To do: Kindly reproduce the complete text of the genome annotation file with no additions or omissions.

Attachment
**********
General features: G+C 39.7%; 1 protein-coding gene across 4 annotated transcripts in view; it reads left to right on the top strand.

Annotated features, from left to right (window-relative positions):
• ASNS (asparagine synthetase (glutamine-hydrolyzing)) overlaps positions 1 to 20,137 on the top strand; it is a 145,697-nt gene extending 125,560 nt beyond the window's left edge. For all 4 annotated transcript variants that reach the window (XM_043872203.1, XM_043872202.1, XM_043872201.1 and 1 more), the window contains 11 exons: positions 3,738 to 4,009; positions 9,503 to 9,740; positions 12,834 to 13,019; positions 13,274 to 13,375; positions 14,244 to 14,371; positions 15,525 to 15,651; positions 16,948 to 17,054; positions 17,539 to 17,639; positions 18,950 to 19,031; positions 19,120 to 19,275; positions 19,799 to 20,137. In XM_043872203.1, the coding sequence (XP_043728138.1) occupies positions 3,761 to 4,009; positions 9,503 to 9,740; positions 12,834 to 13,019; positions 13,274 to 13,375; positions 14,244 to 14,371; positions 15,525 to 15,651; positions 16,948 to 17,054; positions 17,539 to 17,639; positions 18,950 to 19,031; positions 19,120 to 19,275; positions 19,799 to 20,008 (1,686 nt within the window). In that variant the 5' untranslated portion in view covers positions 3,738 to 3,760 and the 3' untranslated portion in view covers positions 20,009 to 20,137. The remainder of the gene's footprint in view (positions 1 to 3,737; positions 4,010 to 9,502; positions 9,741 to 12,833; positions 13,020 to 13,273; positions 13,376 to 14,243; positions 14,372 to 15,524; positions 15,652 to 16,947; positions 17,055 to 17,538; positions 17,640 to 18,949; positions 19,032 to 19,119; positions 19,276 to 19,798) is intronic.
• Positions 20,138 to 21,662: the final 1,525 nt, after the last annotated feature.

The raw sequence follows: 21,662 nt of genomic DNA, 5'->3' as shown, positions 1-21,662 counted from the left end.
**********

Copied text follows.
General features: G+C 39.7%; 1 protein-coding gene across 4 annotated transcripts in view; it reads left to right on the top strand.

Annotated features, from left to right (window-relative positions):
• ASNS (asparagine synthetase (glutamine-hydrolyzing)) overlaps positions 1 to 20,137 on the top strand; it is a 145,697-nt gene extending 125,560 nt beyond the window's left edge. For all 4 annotated transcript variants that reach the window (XM_043872203.1, XM_043872202.1, XM_043872201.1 and 1 more), the window contains 11 exons: positions 3,738 to 4,009; positions 9,503 to 9,740; positions 12,834 to 13,019; positions 13,274 to 13,375; positions 14,244 to 14,371; positions 15,525 to 15,651; positions 16,948 to 17,054; positions 17,539 to 17,639; positions 18,950 to 19,031; positions 19,120 to 19,275; positions 19,799 to 20,137. In XM_043872203.1, the coding sequence (XP_043728138.1) occupies positions 3,761 to 4,009; positions 9,503 to 9,740; positions 12,834 to 13,019; positions 13,274 to 13,375; positions 14,244 to 14,371; positions 15,525 to 15,651; positions 16,948 to 17,054; positions 17,539 to 17,639; positions 18,950 to 19,031; positions 19,120 to 19,275; positions 19,799 to 20,008 (1,686 nt within the window). In that variant the 5' untranslated portion in view covers positions 3,738 to 3,760 and the 3' untranslated portion in view covers positions 20,009 to 20,137. The remainder of the gene's footprint in view (positions 1 to 3,737; positions 4,010 to 9,502; positions 9,741 to 12,833; positions 13,020 to 13,273; positions 13,376 to 14,243; positions 14,372 to 15,524; positions 15,652 to 16,947; positions 17,055 to 17,538; positions 17,640 to 18,949; positions 19,032 to 19,119; positions 19,276 to 19,798) is intronic.
• Positions 20,138 to 21,662: the final 1,525 nt, after the last annotated feature.

The raw sequence follows: 21,662 nt of genomic DNA, 5'->3' as shown, positions 1-21,662 counted from the left end.